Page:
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Accutane and the Potential for Increased Risk of Crohn’s Disease and Ulcerative Colitis

Posted by Dr. Jack Sacks, Esq.on December 31, 2010

Accutane has been prescribed since the 1980’s to treat severe acne.  Since then, thousands of patients have reported serious side effects that include gastrointestinal disorders. The American Journal of Gastroenterology reported the connection in 2006, specifically noting the development of the inflammatory bowel diseases Crohn’s and ulcerative colitis in some Accutane users.




Crohn’s disease usually causes ulcerations and bowel wall swelling in areas throughout the length of the small and large intestine.  Crohn’s disease can spare the rectum, but often causes inflammation or infection with drainage around the rectum.  Ulcerative colitis usually causes ulcers in the lower part of the large intestine, often starting at the rectum.  However, it can involve the entire large intestine and extend into the small intestine (see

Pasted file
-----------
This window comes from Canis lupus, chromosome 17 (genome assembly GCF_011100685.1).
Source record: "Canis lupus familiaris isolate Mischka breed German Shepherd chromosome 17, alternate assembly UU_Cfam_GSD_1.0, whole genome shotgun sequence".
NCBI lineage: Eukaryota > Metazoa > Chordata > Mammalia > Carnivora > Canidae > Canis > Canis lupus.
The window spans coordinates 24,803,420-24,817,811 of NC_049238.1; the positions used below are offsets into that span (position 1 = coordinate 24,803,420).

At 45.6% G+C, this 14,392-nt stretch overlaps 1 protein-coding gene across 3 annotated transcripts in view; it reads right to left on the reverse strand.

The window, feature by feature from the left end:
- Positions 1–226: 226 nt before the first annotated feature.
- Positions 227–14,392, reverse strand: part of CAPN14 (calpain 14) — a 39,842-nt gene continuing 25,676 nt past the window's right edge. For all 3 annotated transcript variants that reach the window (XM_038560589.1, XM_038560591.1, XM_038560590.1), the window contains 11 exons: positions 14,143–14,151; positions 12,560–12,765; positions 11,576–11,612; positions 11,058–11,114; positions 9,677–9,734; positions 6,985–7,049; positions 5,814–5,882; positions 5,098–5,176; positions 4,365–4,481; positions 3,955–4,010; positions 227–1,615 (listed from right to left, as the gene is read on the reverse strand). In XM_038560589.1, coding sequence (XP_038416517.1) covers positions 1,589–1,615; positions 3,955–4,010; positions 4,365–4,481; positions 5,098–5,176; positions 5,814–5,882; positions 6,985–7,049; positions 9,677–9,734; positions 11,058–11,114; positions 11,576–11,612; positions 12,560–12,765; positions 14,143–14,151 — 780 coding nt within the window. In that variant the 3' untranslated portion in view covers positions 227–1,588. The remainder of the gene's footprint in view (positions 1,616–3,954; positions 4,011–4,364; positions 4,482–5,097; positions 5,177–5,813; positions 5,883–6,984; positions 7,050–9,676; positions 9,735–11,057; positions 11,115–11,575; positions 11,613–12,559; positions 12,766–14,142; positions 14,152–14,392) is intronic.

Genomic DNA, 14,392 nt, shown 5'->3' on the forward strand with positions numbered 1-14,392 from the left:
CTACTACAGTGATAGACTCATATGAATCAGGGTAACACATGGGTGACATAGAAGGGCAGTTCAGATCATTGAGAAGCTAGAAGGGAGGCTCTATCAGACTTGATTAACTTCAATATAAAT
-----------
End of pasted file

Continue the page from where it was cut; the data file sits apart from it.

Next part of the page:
The FDA requested that Hoffman-La Roche change their label for Accutane to warn that the drug has been associated with the development of inflammatory bowel disease in patients without a prior history of intestinal disorders.  These inflammatory bowel diseases have been reported to persist after Accutane treatment has been stopped. In 2009, Swiss based Roche Holding recalled Accutane from the market due to evidence that the drug was linked to the potential development of inflammatory bowel disease.